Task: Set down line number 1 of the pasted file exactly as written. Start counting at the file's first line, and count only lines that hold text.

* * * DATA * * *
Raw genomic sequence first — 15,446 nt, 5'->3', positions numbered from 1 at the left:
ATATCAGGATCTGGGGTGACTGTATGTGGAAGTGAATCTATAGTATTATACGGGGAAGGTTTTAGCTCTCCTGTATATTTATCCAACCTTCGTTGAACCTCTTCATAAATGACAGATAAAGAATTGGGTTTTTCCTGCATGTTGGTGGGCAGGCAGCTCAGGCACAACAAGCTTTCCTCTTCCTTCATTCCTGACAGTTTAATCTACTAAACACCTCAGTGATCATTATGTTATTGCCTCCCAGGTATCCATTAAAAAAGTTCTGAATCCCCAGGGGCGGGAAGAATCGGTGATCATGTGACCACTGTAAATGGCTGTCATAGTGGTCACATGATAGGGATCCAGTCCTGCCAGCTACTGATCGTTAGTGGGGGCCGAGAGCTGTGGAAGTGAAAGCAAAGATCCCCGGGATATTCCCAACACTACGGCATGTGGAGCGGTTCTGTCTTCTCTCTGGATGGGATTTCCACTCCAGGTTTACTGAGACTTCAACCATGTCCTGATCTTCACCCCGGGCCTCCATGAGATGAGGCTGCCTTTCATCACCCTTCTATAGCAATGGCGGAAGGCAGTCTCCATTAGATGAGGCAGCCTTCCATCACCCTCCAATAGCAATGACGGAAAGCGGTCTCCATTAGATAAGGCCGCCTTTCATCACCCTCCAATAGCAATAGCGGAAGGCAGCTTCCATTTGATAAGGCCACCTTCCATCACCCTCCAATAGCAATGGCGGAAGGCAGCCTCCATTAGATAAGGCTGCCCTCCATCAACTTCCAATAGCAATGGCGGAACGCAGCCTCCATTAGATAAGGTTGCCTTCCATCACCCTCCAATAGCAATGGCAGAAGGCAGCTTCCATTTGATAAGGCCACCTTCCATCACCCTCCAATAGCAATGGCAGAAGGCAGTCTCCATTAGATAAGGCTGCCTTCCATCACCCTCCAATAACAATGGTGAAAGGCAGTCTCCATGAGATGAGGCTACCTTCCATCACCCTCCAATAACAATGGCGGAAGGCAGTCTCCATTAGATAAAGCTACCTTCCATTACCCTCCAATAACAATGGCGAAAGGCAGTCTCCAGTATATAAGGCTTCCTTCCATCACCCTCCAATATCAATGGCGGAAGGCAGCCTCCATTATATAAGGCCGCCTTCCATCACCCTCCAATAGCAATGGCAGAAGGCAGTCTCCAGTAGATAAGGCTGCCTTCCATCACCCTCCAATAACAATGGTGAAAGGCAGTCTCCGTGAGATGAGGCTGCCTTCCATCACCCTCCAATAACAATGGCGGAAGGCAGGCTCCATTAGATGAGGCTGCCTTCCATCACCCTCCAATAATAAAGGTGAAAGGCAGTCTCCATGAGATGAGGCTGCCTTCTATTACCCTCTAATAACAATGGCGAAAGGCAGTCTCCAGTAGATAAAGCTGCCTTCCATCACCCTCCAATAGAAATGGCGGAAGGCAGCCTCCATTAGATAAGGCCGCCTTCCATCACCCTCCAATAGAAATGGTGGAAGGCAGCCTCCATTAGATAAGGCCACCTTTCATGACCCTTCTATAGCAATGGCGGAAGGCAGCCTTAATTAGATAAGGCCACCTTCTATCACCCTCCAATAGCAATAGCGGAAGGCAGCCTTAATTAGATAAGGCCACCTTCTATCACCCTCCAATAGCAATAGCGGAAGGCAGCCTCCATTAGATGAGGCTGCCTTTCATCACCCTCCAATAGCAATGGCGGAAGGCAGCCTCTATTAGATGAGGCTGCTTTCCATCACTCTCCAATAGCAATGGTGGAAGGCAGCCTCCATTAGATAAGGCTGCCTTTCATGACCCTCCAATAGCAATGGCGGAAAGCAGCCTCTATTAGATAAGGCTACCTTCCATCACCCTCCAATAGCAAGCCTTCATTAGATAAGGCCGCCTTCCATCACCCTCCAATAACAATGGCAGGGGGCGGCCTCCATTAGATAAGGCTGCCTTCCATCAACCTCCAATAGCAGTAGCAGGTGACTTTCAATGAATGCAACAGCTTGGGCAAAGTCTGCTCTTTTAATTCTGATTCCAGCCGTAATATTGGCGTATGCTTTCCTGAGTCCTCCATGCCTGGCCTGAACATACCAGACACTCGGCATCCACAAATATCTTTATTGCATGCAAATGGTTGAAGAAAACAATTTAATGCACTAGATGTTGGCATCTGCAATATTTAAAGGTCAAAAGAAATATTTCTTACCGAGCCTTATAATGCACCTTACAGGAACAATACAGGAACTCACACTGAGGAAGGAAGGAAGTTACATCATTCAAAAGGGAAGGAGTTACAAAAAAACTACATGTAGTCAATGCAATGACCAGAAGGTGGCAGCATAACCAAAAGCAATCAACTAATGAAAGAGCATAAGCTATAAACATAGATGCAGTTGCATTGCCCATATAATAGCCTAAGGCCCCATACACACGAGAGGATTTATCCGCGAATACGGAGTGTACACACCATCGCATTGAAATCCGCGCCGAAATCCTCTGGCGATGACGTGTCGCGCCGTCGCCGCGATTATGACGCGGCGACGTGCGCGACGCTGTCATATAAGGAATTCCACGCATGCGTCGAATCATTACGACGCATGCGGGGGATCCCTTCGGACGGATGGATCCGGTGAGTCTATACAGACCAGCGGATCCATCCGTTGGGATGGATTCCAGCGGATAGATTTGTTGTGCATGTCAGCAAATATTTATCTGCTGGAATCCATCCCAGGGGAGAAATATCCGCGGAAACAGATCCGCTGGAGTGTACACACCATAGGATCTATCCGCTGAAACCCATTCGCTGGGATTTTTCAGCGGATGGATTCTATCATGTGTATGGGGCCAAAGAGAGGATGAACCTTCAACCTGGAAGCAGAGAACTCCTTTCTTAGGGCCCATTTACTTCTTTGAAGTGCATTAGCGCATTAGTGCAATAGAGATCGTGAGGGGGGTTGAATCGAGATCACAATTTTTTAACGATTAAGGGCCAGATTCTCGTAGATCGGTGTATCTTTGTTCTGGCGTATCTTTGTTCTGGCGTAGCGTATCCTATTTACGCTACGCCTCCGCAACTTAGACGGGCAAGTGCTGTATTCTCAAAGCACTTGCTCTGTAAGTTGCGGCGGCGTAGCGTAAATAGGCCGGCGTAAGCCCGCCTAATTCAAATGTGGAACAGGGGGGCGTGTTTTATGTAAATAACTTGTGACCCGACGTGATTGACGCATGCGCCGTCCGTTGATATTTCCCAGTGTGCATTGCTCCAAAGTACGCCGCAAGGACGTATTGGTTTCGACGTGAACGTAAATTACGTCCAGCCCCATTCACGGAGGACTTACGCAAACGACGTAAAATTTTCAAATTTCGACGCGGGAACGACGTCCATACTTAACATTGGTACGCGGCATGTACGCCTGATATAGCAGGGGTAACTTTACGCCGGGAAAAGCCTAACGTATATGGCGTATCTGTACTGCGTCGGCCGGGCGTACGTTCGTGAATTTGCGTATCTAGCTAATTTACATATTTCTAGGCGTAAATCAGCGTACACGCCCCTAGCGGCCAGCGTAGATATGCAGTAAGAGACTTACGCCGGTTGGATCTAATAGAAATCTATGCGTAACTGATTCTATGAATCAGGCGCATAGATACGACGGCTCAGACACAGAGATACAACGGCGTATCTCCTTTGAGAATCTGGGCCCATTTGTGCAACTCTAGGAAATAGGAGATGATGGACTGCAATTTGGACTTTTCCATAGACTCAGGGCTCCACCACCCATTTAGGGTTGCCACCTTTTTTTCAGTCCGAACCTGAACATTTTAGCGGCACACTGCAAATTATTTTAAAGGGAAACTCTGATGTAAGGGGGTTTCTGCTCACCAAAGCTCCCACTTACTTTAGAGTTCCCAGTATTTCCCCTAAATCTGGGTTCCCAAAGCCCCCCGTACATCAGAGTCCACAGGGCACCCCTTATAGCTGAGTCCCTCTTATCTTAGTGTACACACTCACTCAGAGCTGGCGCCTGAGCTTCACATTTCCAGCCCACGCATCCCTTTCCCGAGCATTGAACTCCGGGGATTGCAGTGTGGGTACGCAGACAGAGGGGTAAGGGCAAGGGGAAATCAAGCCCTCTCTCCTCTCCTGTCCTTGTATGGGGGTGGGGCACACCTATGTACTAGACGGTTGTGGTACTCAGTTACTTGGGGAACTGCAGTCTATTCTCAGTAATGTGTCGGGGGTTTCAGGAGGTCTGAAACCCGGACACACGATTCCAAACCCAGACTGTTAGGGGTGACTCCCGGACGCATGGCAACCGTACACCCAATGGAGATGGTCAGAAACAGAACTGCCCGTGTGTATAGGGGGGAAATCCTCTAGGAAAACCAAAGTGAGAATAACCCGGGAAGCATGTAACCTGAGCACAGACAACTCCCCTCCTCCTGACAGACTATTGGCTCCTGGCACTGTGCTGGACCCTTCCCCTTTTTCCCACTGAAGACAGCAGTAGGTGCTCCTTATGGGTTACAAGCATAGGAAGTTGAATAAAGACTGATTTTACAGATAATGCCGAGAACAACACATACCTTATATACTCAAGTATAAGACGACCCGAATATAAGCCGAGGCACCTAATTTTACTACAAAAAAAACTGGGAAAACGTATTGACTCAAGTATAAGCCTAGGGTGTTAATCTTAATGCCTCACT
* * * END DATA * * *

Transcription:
Raw genomic sequence first — 15,446 nt, 5'->3', positions numbered from 1 at the left: